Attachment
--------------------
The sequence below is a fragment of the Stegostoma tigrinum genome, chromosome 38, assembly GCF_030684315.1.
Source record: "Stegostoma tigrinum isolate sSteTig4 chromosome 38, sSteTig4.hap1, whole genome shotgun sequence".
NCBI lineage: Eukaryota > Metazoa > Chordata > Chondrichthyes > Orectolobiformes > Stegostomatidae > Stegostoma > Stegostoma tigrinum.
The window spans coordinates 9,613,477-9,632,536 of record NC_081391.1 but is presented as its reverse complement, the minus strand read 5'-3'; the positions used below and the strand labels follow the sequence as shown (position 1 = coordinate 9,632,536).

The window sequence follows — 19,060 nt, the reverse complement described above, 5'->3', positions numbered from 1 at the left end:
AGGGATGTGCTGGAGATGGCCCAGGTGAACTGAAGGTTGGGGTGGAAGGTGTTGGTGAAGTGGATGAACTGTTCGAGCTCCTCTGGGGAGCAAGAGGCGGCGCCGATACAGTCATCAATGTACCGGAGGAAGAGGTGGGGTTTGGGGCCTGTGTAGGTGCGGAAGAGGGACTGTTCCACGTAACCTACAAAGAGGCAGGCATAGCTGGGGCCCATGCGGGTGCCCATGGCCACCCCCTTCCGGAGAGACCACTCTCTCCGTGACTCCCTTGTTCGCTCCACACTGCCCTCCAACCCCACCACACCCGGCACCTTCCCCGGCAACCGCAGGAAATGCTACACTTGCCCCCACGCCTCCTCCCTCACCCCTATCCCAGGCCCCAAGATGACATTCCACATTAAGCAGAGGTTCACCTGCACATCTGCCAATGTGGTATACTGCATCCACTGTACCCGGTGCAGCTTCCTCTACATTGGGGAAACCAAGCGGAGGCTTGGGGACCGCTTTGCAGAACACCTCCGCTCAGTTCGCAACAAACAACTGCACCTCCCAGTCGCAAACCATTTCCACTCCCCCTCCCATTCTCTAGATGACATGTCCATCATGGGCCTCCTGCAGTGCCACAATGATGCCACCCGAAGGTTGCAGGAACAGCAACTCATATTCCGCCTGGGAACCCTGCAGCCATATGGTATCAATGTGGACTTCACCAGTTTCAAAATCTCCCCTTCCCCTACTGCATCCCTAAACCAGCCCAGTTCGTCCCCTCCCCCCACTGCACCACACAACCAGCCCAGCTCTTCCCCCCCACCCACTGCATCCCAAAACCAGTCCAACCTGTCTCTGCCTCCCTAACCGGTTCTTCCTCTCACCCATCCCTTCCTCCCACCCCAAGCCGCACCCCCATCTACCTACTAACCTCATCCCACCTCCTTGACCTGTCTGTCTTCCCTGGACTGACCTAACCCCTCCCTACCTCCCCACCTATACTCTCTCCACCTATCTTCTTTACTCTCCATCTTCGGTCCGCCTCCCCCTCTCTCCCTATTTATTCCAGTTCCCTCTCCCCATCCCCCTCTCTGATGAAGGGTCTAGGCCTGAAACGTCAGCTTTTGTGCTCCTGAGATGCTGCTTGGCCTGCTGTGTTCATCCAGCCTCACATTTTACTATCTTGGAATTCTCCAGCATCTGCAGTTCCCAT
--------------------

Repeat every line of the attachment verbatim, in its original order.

The sequence below is a fragment of the Stegostoma tigrinum genome, chromosome 38, assembly GCF_030684315.1.
Source record: "Stegostoma tigrinum isolate sSteTig4 chromosome 38, sSteTig4.hap1, whole genome shotgun sequence".
NCBI lineage: Eukaryota > Metazoa > Chordata > Chondrichthyes > Orectolobiformes > Stegostomatidae > Stegostoma > Stegostoma tigrinum.
The window spans coordinates 9,613,477-9,632,536 of record NC_081391.1 but is presented as its reverse complement, the minus strand read 5'-3'; the positions used below and the strand labels follow the sequence as shown (position 1 = coordinate 9,632,536).

The window sequence follows — 19,060 nt, the reverse complement described above, 5'->3', positions numbered from 1 at the left end:
AGGGATGTGCTGGAGATGGCCCAGGTGAACTGAAGGTTGGGGTGGAAGGTGTTGGTGAAGTGGATGAACTGTTCGAGCTCCTCTGGGGAGCAAGAGGCGGCGCCGATACAGTCATCAATGTACCGGAGGAAGAGGTGGGGTTTGGGGCCTGTGTAGGTGCGGAAGAGGGACTGTTCCACGTAACCTACAAAGAGGCAGGCATAGCTGGGGCCCATGCGGGTGCCCATGGCCACCCCCTTCCGGAGAGACCACTCTCTCCGTGACTCCCTTGTTCGCTCCACACTGCCCTCCAACCCCACCACACCCGGCACCTTCCCCGGCAACCGCAGGAAATGCTACACTTGCCCCCACGCCTCCTCCCTCACCCCTATCCCAGGCCCCAAGATGACATTCCACATTAAGCAGAGGTTCACCTGCACATCTGCCAATGTGGTATACTGCATCCACTGTACCCGGTGCAGCTTCCTCTACATTGGGGAAACCAAGCGGAGGCTTGGGGACCGCTTTGCAGAACACCTCCGCTCAGTTCGCAACAAACAACTGCACCTCCCAGTCGCAAACCATTTCCACTCCCCCTCCCATTCTCTAGATGACATGTCCATCATGGGCCTCCTGCAGTGCCACAATGATGCCACCCGAAGGTTGCAGGAACAGCAACTCATATTCCGCCTGGGAACCCTGCAGCCATATGGTATCAATGTGGACTTCACCAGTTTCAAAATCTCCCCTTCCCCTACTGCATCCCTAAACCAGCCCAGTTCGTCCCCTCCCCCCACTGCACCACACAACCAGCCCAGCTCTTCCCCCCCACCCACTGCATCCCAAAACCAGTCCAACCTGTCTCTGCCTCCCTAACCGGTTCTTCCTCTCACCCATCCCTTCCTCCCACCCCAAGCCGCACCCCCATCTACCTACTAACCTCATCCCACCTCCTTGACCTGTCTGTCTTCCCTGGACTGACCTAACCCCTCCCTACCTCCCCACCTATACTCTCTCCACCTATCTTCTTTACTCTCCATCTTCGGTCCGCCTCCCCCTCTCTCCCTATTTATTCCAGTTCCCTCTCCCCATCCCCCTCTCTGATGAAGGGTCTAGGCCTGAAACGTCAGCTTTTGTGCTCCTGAGATGCTGCTTGGCCTGCTGTGTTCATCCAGCCTCACATTTTACTATCTTGGAATTCTCCAGCATCTGCAGTTCCCAT